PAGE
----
Jean-Pierre Beauviala, a Godard collaborator who engineered a series of cameras according to the director's exacting specifications, goes a step further than Truffaut: "[Godard] needs drama; he needs discord; he needs provocation; he needs conflict; he needs difficulties; he needs to yell at people - he needs to be unhappy." This is as much a comment on Godard's personality as it is his artistic methodology. Setting aside all the hurt feelings and bruised egos, Godard's stormy, destabilising temperament was integral to his success as a director. Godard was notorious, for instance, for giving his actors their lines only moments before they were expected to deliver them, and then angrily refusing to elaborate on the psychological motivations behind them. This would result in performances that were by turns tentative, affectless and exasperated - which was precisely what Godard wanted.
It is critical that Brody's book is structured as "a working life", because for Godard the cinema and life are all but interchangeable. Of course all artists incorporate their personal experience into their work, but more than any other living filmmaker, Godard suffuses each of his films with his unmistakable identity. In Brody's reading, the bulk of Godard's films from the 1960s can be seen as play-by-play accounts of the stages in his doomed marriage to the actress Anna Karina: the early infatuation (Le Petit Soldat,1961); the first appearance of strains in the relationship (A Woman is a Woman,1961); Godard's mounting anxiety about infidelity (Contempt, 1963); the dissection of what went wrong (A Married Woman,1964; Alphaville, 1965), his self-flagellating response to the break-up (Pierrot le Fou, 1965); and the final bittersweet goodbye (Made in USA, 1966). Further into his career, living in semi-isolation in rural Switzerland, Godard's filmmaking became more abstract, but no less tied to the specifics of his life. In video works like France tour detour deux enfants (1978), and the monumental Histoire (s) du cinéma (1988-1998), Godard found a way to give a vivid on-screen life to his own increasingly philosophical thought process, which was fixated less on his romantic mishaps and more on the legacy of the Second World War, as well as contemporary conflicts in Sarajevo and Palestine. It is in these elegiac, politically provocative late works that Godard's artistry reached its highest pinnacle.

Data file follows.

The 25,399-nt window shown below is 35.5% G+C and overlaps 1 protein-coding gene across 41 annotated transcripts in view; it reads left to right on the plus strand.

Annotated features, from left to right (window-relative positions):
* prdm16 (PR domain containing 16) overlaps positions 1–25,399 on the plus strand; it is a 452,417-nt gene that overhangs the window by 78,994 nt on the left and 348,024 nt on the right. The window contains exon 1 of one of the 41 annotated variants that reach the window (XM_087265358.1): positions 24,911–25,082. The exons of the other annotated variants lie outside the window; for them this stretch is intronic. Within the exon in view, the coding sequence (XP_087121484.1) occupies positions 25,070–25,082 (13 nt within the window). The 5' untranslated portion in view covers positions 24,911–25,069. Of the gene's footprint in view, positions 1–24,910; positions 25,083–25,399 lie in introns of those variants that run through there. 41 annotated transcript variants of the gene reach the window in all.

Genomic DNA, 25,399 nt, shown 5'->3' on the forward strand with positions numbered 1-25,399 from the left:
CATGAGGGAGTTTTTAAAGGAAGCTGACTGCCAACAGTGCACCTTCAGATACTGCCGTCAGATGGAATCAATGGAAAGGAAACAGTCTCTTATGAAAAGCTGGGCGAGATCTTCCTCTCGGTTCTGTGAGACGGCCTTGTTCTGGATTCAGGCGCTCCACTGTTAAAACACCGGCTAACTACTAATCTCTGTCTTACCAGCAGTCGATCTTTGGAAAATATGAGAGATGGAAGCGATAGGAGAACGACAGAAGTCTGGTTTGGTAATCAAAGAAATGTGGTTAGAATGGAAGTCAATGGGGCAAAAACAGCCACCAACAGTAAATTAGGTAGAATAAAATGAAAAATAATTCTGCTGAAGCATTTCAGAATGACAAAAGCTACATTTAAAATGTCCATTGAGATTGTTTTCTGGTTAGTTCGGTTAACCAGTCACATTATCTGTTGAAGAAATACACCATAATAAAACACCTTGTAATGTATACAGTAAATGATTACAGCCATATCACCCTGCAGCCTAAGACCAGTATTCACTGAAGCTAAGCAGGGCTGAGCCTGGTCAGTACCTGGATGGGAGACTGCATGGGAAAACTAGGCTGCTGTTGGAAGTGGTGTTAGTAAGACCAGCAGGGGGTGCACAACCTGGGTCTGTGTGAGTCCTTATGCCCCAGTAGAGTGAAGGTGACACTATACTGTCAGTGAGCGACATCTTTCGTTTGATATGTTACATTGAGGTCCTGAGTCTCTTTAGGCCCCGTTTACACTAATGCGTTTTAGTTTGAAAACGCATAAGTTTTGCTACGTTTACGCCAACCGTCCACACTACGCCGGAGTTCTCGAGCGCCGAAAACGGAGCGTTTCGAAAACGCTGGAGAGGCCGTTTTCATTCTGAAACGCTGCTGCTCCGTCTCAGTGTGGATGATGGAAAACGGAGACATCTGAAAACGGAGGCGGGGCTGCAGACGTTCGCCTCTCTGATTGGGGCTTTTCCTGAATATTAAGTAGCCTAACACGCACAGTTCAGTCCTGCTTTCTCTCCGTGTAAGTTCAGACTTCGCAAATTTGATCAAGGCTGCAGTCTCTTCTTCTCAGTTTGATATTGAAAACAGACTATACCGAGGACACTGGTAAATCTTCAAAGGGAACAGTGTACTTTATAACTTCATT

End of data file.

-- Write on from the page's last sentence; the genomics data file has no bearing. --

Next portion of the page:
As Brody makes his way through the entirety of Godard's career, he provides a systematic and unhurried account of the origins, financing, casting, production, release and critical reception of each of Godard's films. This in itself goes a long way towards setting the art-historical record straight, but it is in his readings of the films themselves that Brody's talents as a writer and critic are most evident; his conclusions are consistently perceptive and in many cases revelatory. Though this exhaustive tome may try the patience of readers without a broad pre-existing interest in Godard's work, it is nonetheless a valuable close-up on one of the 20th century's most demanding and rewarding artists.
Edward Orloff lives in Brooklyn, New York, and has written previously for Film Comment.